cyberno2.gif (1451 bytes)The media may not have much respect for Giuliani, but one top network star sure likes his potential Senate race opponent. Under the Wednesday headline "CBS's Lesley Stahl finds Hillary fascinating, blunders and all," Philadelphia Inquirer TV columnist Gail Shister relayed how, "when it comes to Hillary Clinton, CBS's Lesley Stahl makes no pretense of objectivity."

Indeed, the 60 Minutes correspondent and former White House reporter told Shister: "I'm endlessly fascinated by her...She's so smart. Virtually every time I've seen her perform, she has knocked my socks off."

Below is an excerpt from the rest of Shister's December 8 story in which Stahl expressed admiration for Hillary's action during the Lewinsky scandal and boasted of her sexist bias in favor of women candidates. Comments from me appear throughout the excerpt indented [in brackets]. (Intra-paragraph ellipses are as they appeared in the Inquirer.)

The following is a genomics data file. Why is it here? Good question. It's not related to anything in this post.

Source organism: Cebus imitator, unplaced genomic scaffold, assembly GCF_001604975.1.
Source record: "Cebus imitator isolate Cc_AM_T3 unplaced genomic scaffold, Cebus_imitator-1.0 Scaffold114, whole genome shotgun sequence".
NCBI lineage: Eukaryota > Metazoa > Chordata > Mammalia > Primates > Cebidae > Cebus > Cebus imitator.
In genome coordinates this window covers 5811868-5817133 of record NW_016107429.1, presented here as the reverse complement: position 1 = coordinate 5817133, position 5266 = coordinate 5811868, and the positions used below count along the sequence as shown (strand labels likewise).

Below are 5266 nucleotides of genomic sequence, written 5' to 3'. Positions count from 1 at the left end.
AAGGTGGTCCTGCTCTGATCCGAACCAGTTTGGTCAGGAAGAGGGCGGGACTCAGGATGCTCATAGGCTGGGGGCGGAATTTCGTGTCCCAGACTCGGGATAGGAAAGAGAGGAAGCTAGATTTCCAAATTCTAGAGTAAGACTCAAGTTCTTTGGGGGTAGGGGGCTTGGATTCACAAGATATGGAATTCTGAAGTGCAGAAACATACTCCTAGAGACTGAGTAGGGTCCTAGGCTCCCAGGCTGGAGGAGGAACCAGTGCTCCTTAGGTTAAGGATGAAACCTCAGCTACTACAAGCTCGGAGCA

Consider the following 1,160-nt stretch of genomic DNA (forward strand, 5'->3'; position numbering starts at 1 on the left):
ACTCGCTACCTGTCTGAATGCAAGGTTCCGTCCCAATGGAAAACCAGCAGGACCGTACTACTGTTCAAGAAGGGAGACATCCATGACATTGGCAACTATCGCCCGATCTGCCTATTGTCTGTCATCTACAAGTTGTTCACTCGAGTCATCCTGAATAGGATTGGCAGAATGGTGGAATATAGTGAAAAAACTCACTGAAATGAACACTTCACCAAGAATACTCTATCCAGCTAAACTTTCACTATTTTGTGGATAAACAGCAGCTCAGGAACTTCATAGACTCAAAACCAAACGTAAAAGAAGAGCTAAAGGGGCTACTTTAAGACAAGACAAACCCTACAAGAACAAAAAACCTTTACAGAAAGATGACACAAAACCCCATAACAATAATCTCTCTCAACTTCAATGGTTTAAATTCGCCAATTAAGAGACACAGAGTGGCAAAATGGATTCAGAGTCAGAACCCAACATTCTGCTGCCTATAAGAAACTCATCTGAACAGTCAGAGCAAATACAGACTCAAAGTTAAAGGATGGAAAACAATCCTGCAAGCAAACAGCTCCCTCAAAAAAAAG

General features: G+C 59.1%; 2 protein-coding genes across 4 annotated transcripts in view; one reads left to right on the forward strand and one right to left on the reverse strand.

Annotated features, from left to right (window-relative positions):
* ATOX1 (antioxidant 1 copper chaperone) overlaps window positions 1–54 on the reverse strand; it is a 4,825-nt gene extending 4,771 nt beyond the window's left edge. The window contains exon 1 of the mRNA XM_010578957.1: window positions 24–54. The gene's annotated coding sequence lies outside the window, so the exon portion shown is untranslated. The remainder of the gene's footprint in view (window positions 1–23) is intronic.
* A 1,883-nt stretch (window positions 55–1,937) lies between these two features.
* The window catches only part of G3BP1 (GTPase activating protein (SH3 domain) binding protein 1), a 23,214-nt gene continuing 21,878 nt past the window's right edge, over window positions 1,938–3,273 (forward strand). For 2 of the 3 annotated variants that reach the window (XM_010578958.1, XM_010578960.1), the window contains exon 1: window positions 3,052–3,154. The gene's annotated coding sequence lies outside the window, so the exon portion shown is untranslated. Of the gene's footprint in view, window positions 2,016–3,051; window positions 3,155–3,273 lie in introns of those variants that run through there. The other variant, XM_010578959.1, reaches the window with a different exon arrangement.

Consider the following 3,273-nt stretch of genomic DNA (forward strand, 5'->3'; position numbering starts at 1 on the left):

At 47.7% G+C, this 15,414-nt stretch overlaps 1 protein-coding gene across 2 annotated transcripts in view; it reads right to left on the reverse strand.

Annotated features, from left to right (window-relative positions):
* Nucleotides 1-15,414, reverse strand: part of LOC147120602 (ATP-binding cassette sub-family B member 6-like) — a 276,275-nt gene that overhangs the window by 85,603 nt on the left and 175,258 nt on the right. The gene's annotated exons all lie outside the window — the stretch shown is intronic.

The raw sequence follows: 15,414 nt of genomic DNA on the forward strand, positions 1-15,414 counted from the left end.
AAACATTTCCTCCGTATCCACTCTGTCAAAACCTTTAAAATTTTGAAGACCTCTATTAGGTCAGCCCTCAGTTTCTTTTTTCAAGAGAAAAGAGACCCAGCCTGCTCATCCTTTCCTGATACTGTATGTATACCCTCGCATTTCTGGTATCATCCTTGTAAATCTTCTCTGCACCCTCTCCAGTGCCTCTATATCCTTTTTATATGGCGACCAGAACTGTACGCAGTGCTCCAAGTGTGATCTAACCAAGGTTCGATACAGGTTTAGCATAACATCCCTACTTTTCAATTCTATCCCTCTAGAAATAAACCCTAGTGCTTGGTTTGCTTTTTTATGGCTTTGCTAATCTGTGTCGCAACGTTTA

"She's deeply complex and hard to predict, hard to understand.... She defies packaging. Every time you think you've figured her out, you learn something that takes you in a completely different direction."

Those directions haven't always been positive, says Stahl, a 27-year CBS survivor who turns 58 (58!) on Dec. 16.

As a politician, the First Lady has made several blunders in her presumed Senate campaign in New York. (Ditto, Stahl adds, for Clinton's presumed Republican opponent, New York City Mayor Rudy Giuliani.)

[Nice of Stahl to add that dig in defense of Hillary.]